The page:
Every now and then, I meet someone idealistic and perhaps foolish enough to want to embark on a career in journalism. Until recently, my advice was largely the same as anyone had given for many decades: Find a gig where you can write — a small town paper, freelancing for an alternative weekly, a business trade publication (my route). If you’re good, the story went, you would find you way to bigger publications and forge a career.
Today, it’s hard to give that advice, when the economic underpinnings of all those places you were supposed to be trying to work for are so shaky. Is there any good advice other than to learn how to trade mortgage-backed securities? I’m not sure that that opening an account on Blogger and hoping for the best will pay the rent.
In fact, there may well be many more interesting options today for someone who has a passion to find and tell stories. The range of these were on display yesterday as I had the honor of helping jury a competition in Jeff Jarvis’s Entrepreneurial Journalism class at the City University of New York’s new Journalism School. Mr. Jarvis, the blogger and former editor of Entertainment Weekly, had been a rather entrepreneurial professor and gotten the McCormick Tribune Foundation to put up $50,000 as seed capital for some of his class projects. I spent yesterday afternoon, with a group of other media and Internet folks, listening to a dozen proposals and trying to dole out the money.
The ideas covered a wide range of topics — a hyper-local site for Bedford-Stuyvesant neighborhood of Brooklyn to a global magazine for Muslim women — but what struck me was how much an aspiring publisher can now count on technology services to accelerate many parts of starting a business. Google’s Ad Sense, of course, was on nearly everyone’s plan as a source of advertising revenue. There are specialized ad networks too that were relevant to some ideas. One of the judges, Courtney Williams, who runs the interactive division of Radio One, a black-oriented radio station group, offered to include the Bed-Stuy site in his new black-oriented online ad network.
One proposal for a music site wanted a music blog search feature and figured it could simply count on Google’s custom search engine capability rather than embarking on the daunting task of building its own search engine. An idea for a site about how to live the eco-conscious life, planned to use Meetup to connect to users.
Social networking, of course, was high in everyone’s minds. Several people planned to use Ning, the social-network-in-a-box service started by Marc Andreessen. But the most discussion was about Facebook, and in particular whether today you could start an entire online service entirely within Facebook. Several ideas — including a concept on personal finance for young people, a service meant to match high school athletes with college recruiters, and a site meant for teenage girls — all contemplated whether they could piggyback entirely on Facebook.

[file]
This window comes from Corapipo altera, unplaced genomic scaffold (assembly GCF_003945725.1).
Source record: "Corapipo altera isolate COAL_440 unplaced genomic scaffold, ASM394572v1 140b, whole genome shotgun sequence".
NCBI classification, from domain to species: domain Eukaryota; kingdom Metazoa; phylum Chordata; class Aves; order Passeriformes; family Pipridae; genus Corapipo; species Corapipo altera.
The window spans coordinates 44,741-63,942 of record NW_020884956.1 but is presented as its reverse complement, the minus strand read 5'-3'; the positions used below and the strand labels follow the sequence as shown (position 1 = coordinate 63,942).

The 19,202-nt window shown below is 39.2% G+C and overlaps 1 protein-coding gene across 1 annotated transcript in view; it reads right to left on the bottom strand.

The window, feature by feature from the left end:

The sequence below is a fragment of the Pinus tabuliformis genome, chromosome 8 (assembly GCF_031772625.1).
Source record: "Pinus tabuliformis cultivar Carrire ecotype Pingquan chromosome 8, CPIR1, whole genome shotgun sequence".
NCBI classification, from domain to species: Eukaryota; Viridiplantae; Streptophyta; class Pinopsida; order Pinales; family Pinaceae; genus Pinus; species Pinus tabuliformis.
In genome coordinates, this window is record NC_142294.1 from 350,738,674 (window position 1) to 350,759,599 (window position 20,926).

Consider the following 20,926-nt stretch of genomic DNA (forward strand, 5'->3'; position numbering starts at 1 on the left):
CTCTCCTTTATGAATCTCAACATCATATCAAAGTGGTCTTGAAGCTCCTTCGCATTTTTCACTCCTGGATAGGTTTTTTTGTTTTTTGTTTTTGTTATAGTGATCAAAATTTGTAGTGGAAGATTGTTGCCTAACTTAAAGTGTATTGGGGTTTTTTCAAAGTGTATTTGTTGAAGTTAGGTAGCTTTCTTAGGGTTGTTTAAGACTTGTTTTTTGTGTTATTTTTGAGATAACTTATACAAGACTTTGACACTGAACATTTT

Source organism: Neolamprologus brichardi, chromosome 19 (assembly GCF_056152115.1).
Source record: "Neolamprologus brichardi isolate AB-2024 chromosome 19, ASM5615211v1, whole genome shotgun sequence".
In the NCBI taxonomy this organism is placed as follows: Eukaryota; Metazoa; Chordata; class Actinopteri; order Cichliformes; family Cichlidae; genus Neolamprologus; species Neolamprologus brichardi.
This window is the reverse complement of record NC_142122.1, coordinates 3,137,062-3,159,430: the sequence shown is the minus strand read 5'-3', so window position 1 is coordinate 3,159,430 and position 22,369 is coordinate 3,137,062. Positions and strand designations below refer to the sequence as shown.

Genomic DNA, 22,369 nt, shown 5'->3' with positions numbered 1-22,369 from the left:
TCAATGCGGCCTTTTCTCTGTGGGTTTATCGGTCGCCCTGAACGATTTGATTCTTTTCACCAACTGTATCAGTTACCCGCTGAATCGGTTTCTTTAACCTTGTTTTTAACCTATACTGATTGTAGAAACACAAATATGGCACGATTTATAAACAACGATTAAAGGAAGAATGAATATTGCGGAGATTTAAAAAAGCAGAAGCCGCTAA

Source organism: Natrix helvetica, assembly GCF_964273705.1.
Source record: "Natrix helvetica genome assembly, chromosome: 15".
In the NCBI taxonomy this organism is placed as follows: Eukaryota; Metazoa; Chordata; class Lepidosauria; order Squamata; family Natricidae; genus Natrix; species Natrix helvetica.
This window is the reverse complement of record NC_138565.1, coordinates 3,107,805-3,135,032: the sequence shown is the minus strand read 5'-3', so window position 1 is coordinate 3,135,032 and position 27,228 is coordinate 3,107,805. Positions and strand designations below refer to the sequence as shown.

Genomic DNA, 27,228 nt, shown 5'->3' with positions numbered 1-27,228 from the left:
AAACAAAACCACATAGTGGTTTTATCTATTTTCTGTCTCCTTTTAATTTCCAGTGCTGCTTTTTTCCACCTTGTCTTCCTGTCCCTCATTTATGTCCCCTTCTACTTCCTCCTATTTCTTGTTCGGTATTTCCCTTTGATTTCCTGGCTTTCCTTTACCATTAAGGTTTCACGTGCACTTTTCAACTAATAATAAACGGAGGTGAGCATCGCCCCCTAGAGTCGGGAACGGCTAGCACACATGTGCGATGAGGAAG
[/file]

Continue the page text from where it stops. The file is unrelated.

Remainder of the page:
Even the most old fashioned idea—the magazine for Muslim women — was accelerated by technology. The magazine, called Sisters, has actually started, run in part by Doaa Elkady, a CUNY student. She told the jury that the market Sisters is aiming for would prefer a printed magazine to an online site. What is interesting is that Sisters is starting by distributing a digital version of the magazine in PDF format, and it has 1,500 subscribers paying $20 a year already. She asked for $6,000 for advertising that could double the subscriber base and enable the magazine to start a printed version, its ultimate goal.
Indeed, most of the students asked for between $5,000 and $15,000, with which they felt they could get their ideas up and running. (Most figured they would have to work part time to pay their own rent.) Even if those numbers were wildly optimistic, the fact remains that in today’s world you simply don’t need to be hired by a publishing company with ad salesmen, layout artists, and printing presses to get your ideas into the world.
It seems to be a great time to be starting out in journalism. Just don’t ask advice from anyone who has been in the business for more than five years.
Epilogue: As I read this, I think about the discussion about whether Facebook’s recent problems with its Beacon service will scare off users. There are a lot of entrepreneurs and would-be entrepreneurs who are rooting for Facebook’s continued growth. It’s not like you can find very many other platforms with tens of millions of active users that have such potential for building publications and other services that can be made better because of links between friends. There is a lot of experimenting to do on Facebook over the next two years (and on MySpace and Bebo, etc, of course).
http://bits.blogs.nytimes.com, 6 Desember 6 2007